With prolonged slump in the price of crude oil taking its toll on Middle Eastern economies, large numbers of migrant workers in the region have suffered layoffs and delayed payments. The situation has reached levels where the governments of their countries of origin, such as India and the Philippines, have had to step in in order to resolve the crisis.
On July 30, India's foreign minister Sushma Swaraj wrote on Twitter that more than 10,000 Indians in Saudi Arabia are going through a "food crisis."
More than 2 million Indian citizens are believed to be working in Saudi Arabia, accounting for the largest proportion of foreign workers in the country. Many of which are engaged in manual labor in construction and manufacturing.
But as the price of oil has caused many construction projects to be suspended, many workers have gone unpaid or been laid off. The crude oil price has been hovering at under $50 per barrel recently -- roughly half of where it stood until mid-2014, before it began to plunge later in the year.
The situation started to turn even worse in late July, as employers stopped providing food to their workers.
Senior officials from India's foreign ministry have visited Saudi Arabia twice to discuss possible measures to improve the situation. Riyadh promised that it will provide financial support for Indians wishing to return home in addition to food support.
Thanks to these arrangements, Indian workers in Saudi Arabia began returning home in mid-August. According to Reuters, however, more than 6,000 remain in Saudi Arabia without being paid.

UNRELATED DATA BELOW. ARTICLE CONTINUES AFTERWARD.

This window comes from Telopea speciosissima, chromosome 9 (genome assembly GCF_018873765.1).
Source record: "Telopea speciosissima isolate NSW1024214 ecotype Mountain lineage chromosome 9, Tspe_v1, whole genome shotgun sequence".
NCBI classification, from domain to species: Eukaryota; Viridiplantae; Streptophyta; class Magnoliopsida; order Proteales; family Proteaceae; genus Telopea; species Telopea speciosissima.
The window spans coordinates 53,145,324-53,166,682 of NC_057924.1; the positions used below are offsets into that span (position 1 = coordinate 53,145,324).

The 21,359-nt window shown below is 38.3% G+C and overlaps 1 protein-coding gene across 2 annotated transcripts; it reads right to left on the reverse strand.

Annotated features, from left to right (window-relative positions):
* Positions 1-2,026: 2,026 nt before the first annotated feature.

Meanwhile, the Philippine government has decided to spend total of 500 million pesos ($10.7 million) to help its citizens working in Saudi Arabia. These workers will be paid 20,000 pesos per person to cover temporary living expenses. Philippine labor secretary Silvestre Bello flew to Saudi Arabia on Aug. 15 in an effort to repatriate stranded Filipino workers. Some 2,000 of them have returned, according to Philippine media reports.
The government in Manila has actively encouraged Filipinos to seek work abroad. Migrant workers send approximately $30 billion back to the country annually. According to the government, 1.3 million Filipinos were working in the Middle East in 2015, of which some 600,000 were construction workers or housemaids.
Until 2014, several Middle Eastern countries made a fortune on the back of the resource boom. The region subsequently became home to large numbers of migrant workers from South and Southeast Asia, whose labor helped build the region's infrastructure and high-rise buildings.
But major companies in Saudi Arabia, such as Saudi Binladin Group, have been hit by weak oil prices and are no longer able to meet their obligations, according to the Department of Labor and Employment in the Philippines.
According to the Gulf Research Center, there are an additional 5 million undocumented migrants on top of the official figure of about 9 million foreign workers in Saudi Arabia.